Multi–TAA-Ts can be generated from patients who have failed prior chemo-immunotherapies for HL.
TAA-Ts are safe when given alone and persist long term in responders, and nivolumab increases persistence of TAA-Ts in vivo.
Hodgkin lymphoma (HL) Reed Sternberg cells express tumor-associated antigens (TAA) that are potential targets for cellular therapies. We recently demonstrated that TAA-specific T cells (TAA-Ts) targeting WT1, PRAME, and Survivin were safe and associated with prolonged time to progression in solid tumors. Hence, we evaluated whether TAA-Ts when given alone or with nivolumab were safe and could elicit antitumor effects in vivo in patients with relapsed/refractory (r/r) HL. Ten patients were infused with TAA-Ts (8 autologous and 2 allogeneic) for active HL (n = 8) or as adjuvant therapy after hematopoietic stem cell transplant (n = 2). Six patients received nivolumab priming before TAA-Ts and continued until disease progression or unacceptable toxicity. All 10 products recognized 1 or more TAAs and were polyfunctional. Patients were monitored for safety for 6 weeks after the TAA-Ts and for response until disease progression. The infusions were safe with no clear dose-limiting toxicities. Patients receiving TAA-Ts as adjuvant therapy remain in continued remission at 3+ years. Of the 8 patients with active disease, 1 patient had a complete response and 7 had stable disease at 3 months, 3 of whom remain with stable disease at 1 year. Antigen spreading and long-term persistence of TAA-Ts in vivo were observed in responding patients. Nivolumab priming impacted TAA-T recognition and persistence. In conclusion, treatment of patients with r/r HL with TAA-Ts alone or in combination with nivolumab was safe and produced promising results. This trial was registered at www.clinicaltrials.gov as #NCT022039303 and #NCT03843294.
Adoptive cellular therapy is promising for Hodgkin lymphoma (HL) as was previously demonstrated by the safety and efficacy of T-cell therapies targeting Epstein-Barr virus (EBV)-positive HL.1 However, only 30% to 40% of HLs express EBV-encoded antigens, precluding the broader application of this cell therapy in HL.1-3 Furthermore, the success of CD19 chimeric antigen receptor (CAR)-T in B-cell hematologic malignancies is not completely recapitulated in HL by the CD30-directed CARs.4,5 Despite lymphodepleting chemotherapy, the 1-year progression-free survival (PFS) for patients with active disease at the time of CAR-T infusion was only 36%.4-8 The unique inhibitory microenvironment of HL impairs the survival, activation, proliferation, and function of the infused T cells, and antigen modulation/loss is a well-known mechanism of resistance to CAR-T therapies.9 Similarly, checkpoint inhibitors (CPIs) targeting programmed-cell death protein 1 (PD-1) have been approved for relapsed HL; however; 30% to 40% of patients do not respond to CPIs with median PFS as little as 10 months.10-14 Therefore, development of strategies that can improve antigen recognition and simultaneously enhance T-cell function and persistence of tumor-specific T cells in vivo could enhance the potency of adoptive T-cell therapies in relapse/refractory (r/r) HL.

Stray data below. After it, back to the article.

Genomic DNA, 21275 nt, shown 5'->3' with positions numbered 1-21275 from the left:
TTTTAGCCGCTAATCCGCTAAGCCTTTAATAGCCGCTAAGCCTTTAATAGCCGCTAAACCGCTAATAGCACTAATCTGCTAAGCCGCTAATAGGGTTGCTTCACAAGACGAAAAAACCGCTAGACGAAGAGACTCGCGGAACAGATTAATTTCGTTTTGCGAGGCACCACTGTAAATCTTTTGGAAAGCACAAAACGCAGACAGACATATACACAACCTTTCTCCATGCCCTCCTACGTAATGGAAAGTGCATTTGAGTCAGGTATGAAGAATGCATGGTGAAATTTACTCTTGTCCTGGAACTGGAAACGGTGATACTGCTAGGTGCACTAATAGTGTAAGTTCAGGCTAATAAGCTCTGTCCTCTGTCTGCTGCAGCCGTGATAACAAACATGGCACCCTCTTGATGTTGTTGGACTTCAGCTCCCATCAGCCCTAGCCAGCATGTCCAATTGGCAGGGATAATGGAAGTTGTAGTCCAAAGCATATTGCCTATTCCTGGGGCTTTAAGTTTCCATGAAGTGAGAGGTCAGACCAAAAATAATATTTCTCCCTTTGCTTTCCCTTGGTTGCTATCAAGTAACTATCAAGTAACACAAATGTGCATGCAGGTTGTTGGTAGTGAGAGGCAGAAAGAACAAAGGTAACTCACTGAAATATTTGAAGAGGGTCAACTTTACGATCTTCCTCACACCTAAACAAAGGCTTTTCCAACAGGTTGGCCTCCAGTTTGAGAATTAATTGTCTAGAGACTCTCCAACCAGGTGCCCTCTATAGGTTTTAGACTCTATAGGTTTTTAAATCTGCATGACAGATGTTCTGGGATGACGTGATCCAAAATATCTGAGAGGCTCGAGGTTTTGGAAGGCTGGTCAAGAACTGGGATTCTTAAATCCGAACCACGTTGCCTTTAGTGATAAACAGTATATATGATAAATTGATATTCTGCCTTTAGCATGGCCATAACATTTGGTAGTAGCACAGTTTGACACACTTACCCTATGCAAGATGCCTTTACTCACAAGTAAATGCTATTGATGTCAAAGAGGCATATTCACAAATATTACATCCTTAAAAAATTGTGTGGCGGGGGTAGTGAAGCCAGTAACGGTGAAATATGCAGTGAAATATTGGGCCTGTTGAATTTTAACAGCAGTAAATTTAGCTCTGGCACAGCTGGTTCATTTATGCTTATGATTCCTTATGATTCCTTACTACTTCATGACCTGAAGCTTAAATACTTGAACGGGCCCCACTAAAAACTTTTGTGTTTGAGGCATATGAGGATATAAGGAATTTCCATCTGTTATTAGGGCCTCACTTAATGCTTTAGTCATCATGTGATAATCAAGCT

Targeting multiple non-EBV tumor-associated antigens (TAAs) presented through major histocompatibility complex to the native T-cell receptor offers advantage over single surface antigen targeting (eg, CAR-T) by providing clonal heterogeneity and reduced risk of antigen escape. In a first-in-human clinical trial, we recently showed that TAA-T cells targeting Wilms tumor gene-1 (WT1), Preferentially Expressed Antigen in Melanoma (PRAME), and Survivin were safe and induced disease stabilization in a variety of solid tumors.15 We hypothesized that TAA-Ts specific to these same antigens could be generated for patients with HL and that the addition of CPIs to the TAA-T infusions could provide a synergistic approach to optimize the rate, depth, and duration of clinical responses.